Doctor insights on:
If You Accidentally Prick Yourself With A Used Insulin Needle
What are my chances of getting HIV from a non HIV infected person if I got pricked with their insulin needle?
HIV: This is possible, but the needle would have had to been used by an hiv+ individual and you would then have had to have used it very shortly thereafter. If there is a major question in your mind you should be receiving prophylaxis and being tested for HIV with pcr for viral rna. Go and see someone with expertise in this area. Good luck and hope all is well.See 1 more doctor answer
Not available: Currently Insulin can only be delivered with a needle. Companies are working on an Insulin patch on the skin, nasal inhaled insulin, but these are not yet available. Previous attempts to use inhaled Insulin into the lungs resulted in lung damage. 99.9% of people have no problem injecting Insulin with a needle since needles are so small, they are virtually painless. Try it once and you will see.
Generally not: But it varies from pharmacy to pharmacy and also on-line.
Not usually: Insulin needles are small in bore and short since Insulin is given into the subcutaneous (subq) tissue. B12 is given into muscle so the needle bore is also small but the length is longer to reach the muscle which is below the subq area. In general then, Insulin needles are not long enough to reach the correct depth for injection of b12.
Generally no: Drop of blood may be from hitting a capillary but continued bleeding is likely from hitting a vein or artery. Injecting into a vein or artery can cause sudden drop of sugar leading to dizziness, nausea, sweating, blacking out - if you feel these then take some sweet juice or candy and make sure someone knows what you may have done - or call doctors/ems.
How long before technology advances to the point where diabetics do not need to use needles to get insulin?
Artificial pancreas: Many top research groups have been working on a so-called artificial pancreas. On dec. 2, 2011, some national publications announced that the fda will expedite the process to get the devices developed for certain patients: http://yourlife. Usatoday. Com/health/story/2011-12-02/fda-speeds-development-of-artificial-pancreas-systems/51579288/1 a draft was also released by the fda for comment.See 1 more doctor answer
Sharing?: Sharing needles with other people will certainly place you at risk for any disease like hepatitis or hiv. If you mean that you're reusing your own needles then the answer is no. Using dirty needles will leave you vulnerable to other potentially awful bacterial infections, however. Once used, needle should be thrown away and not reused.
I had a needle stick at work and needle stick after giving insulin Person has history of Herpes simlex?
Was event reported?: First, your place of employment should have a standard needlestick protocol. Any place that provides healthcare and utilizes needles should have a guideline or procedure for event response. Regarding herpes simplex, unless you are placing injections in the oral or genital region, the risk is very low of contracting HSV infection as a result of the stick. You should be safe with that regard.See 1 more doctor answer
Is it safe to use your diabetic needle twice when your injecting two different insulin's at the same time?
Not recommended: Once the needle goes through your skin, two things happen. First, it gets dull. Little bits of metal stick out, so the needle causes more pain with later injections, and the metal bits can break off under the skin causing soreness. Additionally, the needle can pick up bacteria from the skin, and when you insert the needle into the Insulin vial, contaminate the Insulin with bacteria.See 2 more doctor answers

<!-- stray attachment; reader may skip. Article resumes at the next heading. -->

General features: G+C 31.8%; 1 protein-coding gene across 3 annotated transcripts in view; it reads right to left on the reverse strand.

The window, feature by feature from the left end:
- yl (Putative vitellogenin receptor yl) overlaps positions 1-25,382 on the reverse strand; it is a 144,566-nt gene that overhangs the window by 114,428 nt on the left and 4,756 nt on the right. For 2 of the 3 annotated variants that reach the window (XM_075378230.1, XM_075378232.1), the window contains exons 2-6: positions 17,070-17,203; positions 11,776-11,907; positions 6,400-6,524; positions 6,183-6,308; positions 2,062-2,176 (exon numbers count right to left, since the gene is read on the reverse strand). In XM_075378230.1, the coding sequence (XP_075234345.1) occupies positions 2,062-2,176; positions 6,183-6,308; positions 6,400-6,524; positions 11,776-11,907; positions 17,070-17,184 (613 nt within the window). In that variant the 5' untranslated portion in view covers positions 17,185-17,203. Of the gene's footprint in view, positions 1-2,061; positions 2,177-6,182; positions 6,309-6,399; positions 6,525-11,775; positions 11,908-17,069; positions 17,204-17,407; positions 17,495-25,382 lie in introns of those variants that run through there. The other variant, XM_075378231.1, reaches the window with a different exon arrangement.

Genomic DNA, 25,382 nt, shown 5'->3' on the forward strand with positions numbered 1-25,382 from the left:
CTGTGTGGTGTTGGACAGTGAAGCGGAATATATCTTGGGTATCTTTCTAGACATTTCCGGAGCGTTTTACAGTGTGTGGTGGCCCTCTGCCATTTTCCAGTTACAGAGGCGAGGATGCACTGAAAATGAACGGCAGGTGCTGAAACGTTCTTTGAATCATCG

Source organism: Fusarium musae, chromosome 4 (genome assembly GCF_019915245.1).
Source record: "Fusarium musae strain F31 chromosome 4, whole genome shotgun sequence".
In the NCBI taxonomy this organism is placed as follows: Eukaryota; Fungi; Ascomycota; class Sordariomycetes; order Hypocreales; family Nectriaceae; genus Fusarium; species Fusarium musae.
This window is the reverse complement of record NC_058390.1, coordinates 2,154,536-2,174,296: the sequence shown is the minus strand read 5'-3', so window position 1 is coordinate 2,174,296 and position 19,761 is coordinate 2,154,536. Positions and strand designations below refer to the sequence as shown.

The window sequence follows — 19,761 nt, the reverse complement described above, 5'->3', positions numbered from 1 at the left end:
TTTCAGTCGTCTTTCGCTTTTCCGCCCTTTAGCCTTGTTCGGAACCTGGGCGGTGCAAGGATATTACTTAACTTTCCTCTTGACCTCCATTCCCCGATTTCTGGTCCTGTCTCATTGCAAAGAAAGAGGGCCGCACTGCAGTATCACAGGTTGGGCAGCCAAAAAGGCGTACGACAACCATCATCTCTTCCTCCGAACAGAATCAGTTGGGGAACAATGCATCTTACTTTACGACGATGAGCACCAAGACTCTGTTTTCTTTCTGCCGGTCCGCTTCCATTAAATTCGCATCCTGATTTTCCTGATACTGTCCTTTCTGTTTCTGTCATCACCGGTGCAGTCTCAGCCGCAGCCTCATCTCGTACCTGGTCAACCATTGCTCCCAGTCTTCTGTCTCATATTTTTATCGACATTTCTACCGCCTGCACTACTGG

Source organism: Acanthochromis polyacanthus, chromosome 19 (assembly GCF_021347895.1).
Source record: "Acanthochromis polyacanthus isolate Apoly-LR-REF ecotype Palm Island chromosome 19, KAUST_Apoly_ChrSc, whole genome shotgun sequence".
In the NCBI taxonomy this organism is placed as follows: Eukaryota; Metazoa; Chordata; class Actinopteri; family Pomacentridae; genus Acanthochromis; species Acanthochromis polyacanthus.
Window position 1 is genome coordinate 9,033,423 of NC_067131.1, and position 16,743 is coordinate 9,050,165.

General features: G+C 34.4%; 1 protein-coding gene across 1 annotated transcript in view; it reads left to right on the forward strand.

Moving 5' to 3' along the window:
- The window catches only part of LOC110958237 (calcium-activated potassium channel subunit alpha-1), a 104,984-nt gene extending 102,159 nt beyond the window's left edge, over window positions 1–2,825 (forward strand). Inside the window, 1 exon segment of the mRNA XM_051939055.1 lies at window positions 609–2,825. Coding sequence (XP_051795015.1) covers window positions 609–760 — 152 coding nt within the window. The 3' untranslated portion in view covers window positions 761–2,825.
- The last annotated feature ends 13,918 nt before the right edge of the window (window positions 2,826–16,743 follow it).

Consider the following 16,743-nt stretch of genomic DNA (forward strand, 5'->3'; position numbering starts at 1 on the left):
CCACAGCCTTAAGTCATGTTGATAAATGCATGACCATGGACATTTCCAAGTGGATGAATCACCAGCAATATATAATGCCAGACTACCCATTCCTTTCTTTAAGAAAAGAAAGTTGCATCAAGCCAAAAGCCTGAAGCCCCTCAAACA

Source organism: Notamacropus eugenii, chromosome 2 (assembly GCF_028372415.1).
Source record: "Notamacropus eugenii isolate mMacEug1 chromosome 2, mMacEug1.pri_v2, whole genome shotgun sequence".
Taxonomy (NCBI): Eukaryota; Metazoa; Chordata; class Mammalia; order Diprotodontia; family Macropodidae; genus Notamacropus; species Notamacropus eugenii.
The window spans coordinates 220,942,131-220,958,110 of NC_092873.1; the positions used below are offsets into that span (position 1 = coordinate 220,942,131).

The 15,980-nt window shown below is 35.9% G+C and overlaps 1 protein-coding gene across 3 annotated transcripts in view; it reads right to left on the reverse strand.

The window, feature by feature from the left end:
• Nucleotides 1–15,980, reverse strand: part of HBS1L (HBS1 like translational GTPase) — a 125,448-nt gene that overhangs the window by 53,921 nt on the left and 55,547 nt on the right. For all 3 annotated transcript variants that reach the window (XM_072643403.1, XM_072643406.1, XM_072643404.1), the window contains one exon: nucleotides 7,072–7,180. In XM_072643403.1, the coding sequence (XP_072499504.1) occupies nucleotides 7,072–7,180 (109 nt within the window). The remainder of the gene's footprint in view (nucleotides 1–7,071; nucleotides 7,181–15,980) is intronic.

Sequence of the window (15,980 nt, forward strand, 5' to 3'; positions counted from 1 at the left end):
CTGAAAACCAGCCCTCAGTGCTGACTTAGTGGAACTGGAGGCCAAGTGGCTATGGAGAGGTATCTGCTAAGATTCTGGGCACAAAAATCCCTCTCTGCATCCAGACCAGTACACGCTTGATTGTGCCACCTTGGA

I injected some air with insulin needle on different spots of my face, I heard it would minimize wrinkles and dark spots. What may happen?
Nothing: But please stop reading foolish stuff on the internet that is written by pranksters.
I was prescribed intramuscular vitamins and given insulin syringes and told to inject into the glutes. I don't think the needle reaches the muscle. Will it still work if it goes into fat?
Yes, but ask 4 longer: Yes, it should still work, but it would be better to inject into muscle. I usually use one and a half inch long (but thin like 27 guage) needles to inject into muscle. You can also inject into the back of your upper arm where there is less fat between the muscle and skin so that your current needles will reach muscle. Ask your doc for longer needles!See 1 more doctor answer
Insulin: If you have type 1 diabetes, you need insulin, which can be from injections or the pump that is placed inside you. Type 2 diabetes is from Insulin resistance and can be treated with oral medication and as that fails, you will need diabetes. The pump is an option, pancreatic transplants in certain candidates is another option.See 1 more doctor answer
Maybe not: We often worry about transmission of diseases such as HIV or hepatitis with needle sticks, but if u know your sister does not have these then testing is useless. Beyond that, a simple needle/lancet prick would not cause you harm--your sister does that every day. If you are still concerned, consult doc. Good luck.
Hep C exposure: In hospitals, accidental needle sticks are becoming less common, but in the community, the number is probably rising due to the increasing incidence of opiate addiction. If you get stuck by a needle, you should contact your doctor to see if you need to do any testing. Good luck.
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